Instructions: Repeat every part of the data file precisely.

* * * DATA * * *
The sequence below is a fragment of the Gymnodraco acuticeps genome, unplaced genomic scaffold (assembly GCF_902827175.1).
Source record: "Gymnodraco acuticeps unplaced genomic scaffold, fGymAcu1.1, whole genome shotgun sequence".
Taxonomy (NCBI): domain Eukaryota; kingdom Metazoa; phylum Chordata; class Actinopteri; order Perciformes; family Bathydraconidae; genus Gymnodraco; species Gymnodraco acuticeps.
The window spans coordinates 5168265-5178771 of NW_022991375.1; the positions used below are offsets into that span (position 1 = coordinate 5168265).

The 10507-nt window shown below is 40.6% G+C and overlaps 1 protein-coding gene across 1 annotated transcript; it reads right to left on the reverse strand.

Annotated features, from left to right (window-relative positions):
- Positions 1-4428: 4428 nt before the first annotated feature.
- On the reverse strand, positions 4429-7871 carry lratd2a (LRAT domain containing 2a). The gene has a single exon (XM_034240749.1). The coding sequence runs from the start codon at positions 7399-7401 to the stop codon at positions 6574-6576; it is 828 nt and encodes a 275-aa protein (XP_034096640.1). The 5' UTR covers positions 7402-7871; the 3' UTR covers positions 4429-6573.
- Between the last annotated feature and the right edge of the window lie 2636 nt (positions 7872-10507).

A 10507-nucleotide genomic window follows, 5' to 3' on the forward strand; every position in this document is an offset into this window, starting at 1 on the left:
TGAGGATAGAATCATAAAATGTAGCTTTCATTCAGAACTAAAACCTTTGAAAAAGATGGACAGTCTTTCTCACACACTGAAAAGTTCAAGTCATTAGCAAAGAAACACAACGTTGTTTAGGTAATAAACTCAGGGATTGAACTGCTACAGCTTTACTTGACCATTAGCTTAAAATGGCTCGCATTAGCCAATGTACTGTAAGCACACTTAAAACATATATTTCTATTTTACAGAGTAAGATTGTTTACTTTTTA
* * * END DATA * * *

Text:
The sequence below is a fragment of the Gymnodraco acuticeps genome, unplaced genomic scaffold (assembly GCF_902827175.1).
Source record: "Gymnodraco acuticeps unplaced genomic scaffold, fGymAcu1.1, whole genome shotgun sequence".
Taxonomy (NCBI): domain Eukaryota; kingdom Metazoa; phylum Chordata; class Actinopteri; order Perciformes; family Bathydraconidae; genus Gymnodraco; species Gymnodraco acuticeps.
The window spans coordinates 5168265-5178771 of NW_022991375.1; the positions used below are offsets into that span (position 1 = coordinate 5168265).

The 10507-nt window shown below is 40.6% G+C and overlaps 1 protein-coding gene across 1 annotated transcript; it reads right to left on the reverse strand.

Annotated features, from left to right (window-relative positions):
- Positions 1-4428: 4428 nt before the first annotated feature.
- On the reverse strand, positions 4429-7871 carry lratd2a (LRAT domain containing 2a). The gene has a single exon (XM_034240749.1). The coding sequence runs from the start codon at positions 7399-7401 to the stop codon at positions 6574-6576; it is 828 nt and encodes a 275-aa protein (XP_034096640.1). The 5' UTR covers positions 7402-7871; the 3' UTR covers positions 4429-6573.
- Between the last annotated feature and the right edge of the window lie 2636 nt (positions 7872-10507).

A 10507-nucleotide genomic window follows, 5' to 3' on the forward strand; every position in this document is an offset into this window, starting at 1 on the left:
TGAGGATAGAATCATAAAATGTAGCTTTCATTCAGAACTAAAACCTTTGAAAAAGATGGACAGTCTTTCTCACACACTGAAAAGTTCAAGTCATTAGCAAAGAAACACAACGTTGTTTAGGTAATAAACTCAGGGATTGAACTGCTACAGCTTTACTTGACCATTAGCTTAAAATGGCTCGCATTAGCCAATGTACTGTAAGCACACTTAAAACATATATTTCTATTTTACAGAGTAAGATTGTTTACTTTTTA